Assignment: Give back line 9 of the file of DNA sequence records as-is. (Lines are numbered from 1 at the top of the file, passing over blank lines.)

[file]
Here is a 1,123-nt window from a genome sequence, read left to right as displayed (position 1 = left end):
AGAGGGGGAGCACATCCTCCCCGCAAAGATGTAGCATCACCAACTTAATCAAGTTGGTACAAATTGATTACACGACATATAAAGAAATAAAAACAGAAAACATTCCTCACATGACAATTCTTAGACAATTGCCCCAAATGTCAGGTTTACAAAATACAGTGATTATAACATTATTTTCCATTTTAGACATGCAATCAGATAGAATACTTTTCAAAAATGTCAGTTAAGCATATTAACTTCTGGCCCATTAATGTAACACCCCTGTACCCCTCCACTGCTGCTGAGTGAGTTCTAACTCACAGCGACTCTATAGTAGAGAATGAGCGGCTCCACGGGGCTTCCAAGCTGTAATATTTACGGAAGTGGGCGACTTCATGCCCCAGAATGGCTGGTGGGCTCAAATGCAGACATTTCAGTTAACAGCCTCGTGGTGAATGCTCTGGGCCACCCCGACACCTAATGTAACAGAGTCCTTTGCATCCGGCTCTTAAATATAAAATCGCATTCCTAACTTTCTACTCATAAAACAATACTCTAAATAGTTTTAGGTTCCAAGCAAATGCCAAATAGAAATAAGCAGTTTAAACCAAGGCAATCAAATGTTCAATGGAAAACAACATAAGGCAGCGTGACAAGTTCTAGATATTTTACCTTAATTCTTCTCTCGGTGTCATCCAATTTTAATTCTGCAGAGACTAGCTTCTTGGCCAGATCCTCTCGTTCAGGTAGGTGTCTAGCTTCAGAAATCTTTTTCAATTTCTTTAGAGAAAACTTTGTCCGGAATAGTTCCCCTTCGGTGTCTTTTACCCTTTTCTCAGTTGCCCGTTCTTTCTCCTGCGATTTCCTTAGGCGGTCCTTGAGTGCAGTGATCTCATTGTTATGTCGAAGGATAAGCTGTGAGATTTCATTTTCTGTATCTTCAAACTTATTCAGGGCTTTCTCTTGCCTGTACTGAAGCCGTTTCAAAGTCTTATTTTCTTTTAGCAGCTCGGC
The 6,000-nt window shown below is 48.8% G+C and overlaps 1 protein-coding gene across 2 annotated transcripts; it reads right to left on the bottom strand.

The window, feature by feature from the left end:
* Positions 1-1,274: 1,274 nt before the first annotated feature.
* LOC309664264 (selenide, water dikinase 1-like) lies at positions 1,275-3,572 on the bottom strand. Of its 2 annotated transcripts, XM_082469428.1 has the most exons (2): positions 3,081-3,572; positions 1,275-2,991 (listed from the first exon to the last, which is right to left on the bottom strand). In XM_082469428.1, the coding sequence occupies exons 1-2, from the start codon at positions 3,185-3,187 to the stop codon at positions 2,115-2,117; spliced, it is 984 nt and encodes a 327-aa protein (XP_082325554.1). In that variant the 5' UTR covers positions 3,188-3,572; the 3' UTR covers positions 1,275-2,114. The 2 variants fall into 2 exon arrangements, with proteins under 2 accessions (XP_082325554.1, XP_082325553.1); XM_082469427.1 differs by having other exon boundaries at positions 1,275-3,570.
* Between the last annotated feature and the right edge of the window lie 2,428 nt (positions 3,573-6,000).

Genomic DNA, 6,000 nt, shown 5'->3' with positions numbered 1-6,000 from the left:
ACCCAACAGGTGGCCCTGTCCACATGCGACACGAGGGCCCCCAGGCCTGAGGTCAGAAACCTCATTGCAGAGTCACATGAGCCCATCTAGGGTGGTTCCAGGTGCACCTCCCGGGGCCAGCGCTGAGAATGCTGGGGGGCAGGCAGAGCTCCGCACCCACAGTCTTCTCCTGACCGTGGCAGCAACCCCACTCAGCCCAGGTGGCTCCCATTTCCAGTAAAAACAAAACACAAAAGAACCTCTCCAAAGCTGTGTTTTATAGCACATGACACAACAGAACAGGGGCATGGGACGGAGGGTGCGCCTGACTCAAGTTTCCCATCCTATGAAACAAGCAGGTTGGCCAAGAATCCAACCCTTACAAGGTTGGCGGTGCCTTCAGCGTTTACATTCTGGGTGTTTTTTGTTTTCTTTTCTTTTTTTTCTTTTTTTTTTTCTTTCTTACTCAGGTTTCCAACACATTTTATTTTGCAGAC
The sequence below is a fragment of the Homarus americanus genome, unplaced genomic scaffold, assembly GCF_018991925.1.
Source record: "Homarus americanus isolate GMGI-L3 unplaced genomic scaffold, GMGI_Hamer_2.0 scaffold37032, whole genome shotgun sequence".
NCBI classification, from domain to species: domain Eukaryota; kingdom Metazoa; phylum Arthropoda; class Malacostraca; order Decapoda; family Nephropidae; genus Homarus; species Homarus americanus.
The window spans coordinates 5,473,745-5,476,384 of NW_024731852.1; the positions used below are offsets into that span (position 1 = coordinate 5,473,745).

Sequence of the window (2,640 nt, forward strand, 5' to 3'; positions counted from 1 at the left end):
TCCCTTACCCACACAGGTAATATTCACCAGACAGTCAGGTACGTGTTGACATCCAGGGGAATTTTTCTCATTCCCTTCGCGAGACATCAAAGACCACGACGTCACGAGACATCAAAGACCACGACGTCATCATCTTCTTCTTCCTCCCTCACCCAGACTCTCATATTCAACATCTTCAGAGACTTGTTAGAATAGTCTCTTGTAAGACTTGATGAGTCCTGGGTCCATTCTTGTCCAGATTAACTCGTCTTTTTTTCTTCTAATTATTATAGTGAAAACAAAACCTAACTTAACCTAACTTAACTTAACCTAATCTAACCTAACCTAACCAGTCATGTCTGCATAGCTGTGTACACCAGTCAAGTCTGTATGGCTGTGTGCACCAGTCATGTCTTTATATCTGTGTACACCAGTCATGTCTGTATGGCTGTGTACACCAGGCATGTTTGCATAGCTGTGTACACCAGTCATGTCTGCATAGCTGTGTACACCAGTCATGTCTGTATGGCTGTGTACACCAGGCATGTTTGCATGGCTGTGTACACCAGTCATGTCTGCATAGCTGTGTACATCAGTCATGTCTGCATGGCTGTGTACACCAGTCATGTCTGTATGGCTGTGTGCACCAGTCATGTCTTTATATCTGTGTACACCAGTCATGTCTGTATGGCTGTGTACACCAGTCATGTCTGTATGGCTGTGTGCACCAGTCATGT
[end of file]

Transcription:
ACCCAACAGGTGGCCCTGTCCACATGCGACACGAGGGCCCCCAGGCCTGAGGTCAGAAACCTCATTGCAGAGTCACATGAGCCCATCTAGGGTGGTTCCAGGTGCACCTCCCGGGGCCAGCGCTGAGAATGCTGGGGGGCAGGCAGAGCTCCGCACCCACAGTCTTCTCCTGACCGTGGCAGCAACCCCACTCAGCCCAGGTGGCTCCCATTTCCAGTAAAAACAAAACACAAAAGAACCTCTCCAAAGCTGTGTTTTATAGCACATGACACAACAGAACAGGGGCATGGGACGGAGGGTGCGCCTGACTCAAGTTTCCCATCCTATGAAACAAGCAGGTTGGCCAAGAATCCAACCCTTACAAGGTTGGCGGTGCCTTCAGCGTTTACATTCTGGGTGTTTTTTGTTTTCTTTTCTTTTTTTTCTTTTTTTTTTTCTTTCTTACTCAGGTTTCCAACACATTTTATTTTGCAGAC